“-0” does string-to-number conversion and therefore forces engine to perform addition:

(“50” - 0) + 1 = 51

However, this trick (and the same like *1 etc) is considered “bad style”.

The plus sign is problematic because it can represent addition of two numbers or ‘concatenating’ (joining) two strings. So, when javascript sees this:

“100” + 50

it doesn’t know whether it should be adding two numbers or joining two strings, so by default, when it sees a number and a string, js automatically converts 50 to a string and then joins the two strings.

In js, all values from input fields and attributes are strings–even if they look like numbers. So, what you are doing in your code in this line:

getAttribute(‘height’)+50)

is this:

“27” + 50

and by default javascript converts 50 to a string and joins the two strings.

However, there is no subtraction operator for strings, so when js sees a subtraction operator:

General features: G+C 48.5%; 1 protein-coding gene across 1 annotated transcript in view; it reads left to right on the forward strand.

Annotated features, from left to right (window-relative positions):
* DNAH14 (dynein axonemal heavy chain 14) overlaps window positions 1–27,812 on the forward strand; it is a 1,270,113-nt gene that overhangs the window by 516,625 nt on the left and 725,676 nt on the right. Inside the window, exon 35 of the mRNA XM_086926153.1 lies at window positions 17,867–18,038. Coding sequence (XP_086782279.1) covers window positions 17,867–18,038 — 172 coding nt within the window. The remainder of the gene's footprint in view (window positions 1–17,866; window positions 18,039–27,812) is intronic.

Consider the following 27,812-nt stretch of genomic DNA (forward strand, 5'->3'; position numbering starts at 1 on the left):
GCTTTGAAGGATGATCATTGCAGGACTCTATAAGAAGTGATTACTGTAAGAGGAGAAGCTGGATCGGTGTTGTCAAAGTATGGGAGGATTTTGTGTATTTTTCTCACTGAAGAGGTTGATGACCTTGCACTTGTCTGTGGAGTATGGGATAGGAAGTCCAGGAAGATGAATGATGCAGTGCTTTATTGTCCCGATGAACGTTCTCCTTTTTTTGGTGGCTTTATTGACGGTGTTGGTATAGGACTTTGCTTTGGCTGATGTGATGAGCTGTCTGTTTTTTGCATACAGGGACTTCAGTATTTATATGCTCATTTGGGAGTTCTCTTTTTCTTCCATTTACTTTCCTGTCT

“100” - 50

the only logical conclusion is that you are trying to subtract two numbers, so js converts the string to a number, and performs the subtraction. So, to convert a string to a number, you can subtract 0 from it.

(“100” - 0) + 50

Similarly, you can convert a string to a number by multiplying by 1:

(“100” * 1) + 50

However, it is not always clear what you are doing, so it’s better style to use parseInt(), parseFloat() or Number() to convert the string to a number. parseInt() and parseFloat() will try convert a string to number if it has trailing letters:

parseInt(“123abc”) //123

but will return NaN if there are leading letters:

pareseInt(“abc123”) //NaN

Number() returns NaN if there are any letters in the string. So, depending on what behaviour you want, you can use the appropriate function. In addition, it may prove useful to be able to test if the conversion to a number worked, and you have to use isNaN() for that:

var value=document.getElementById(“someId”).value;

var result = Number(value);

if(isNaN(result)) alert(“not a number–bad input”)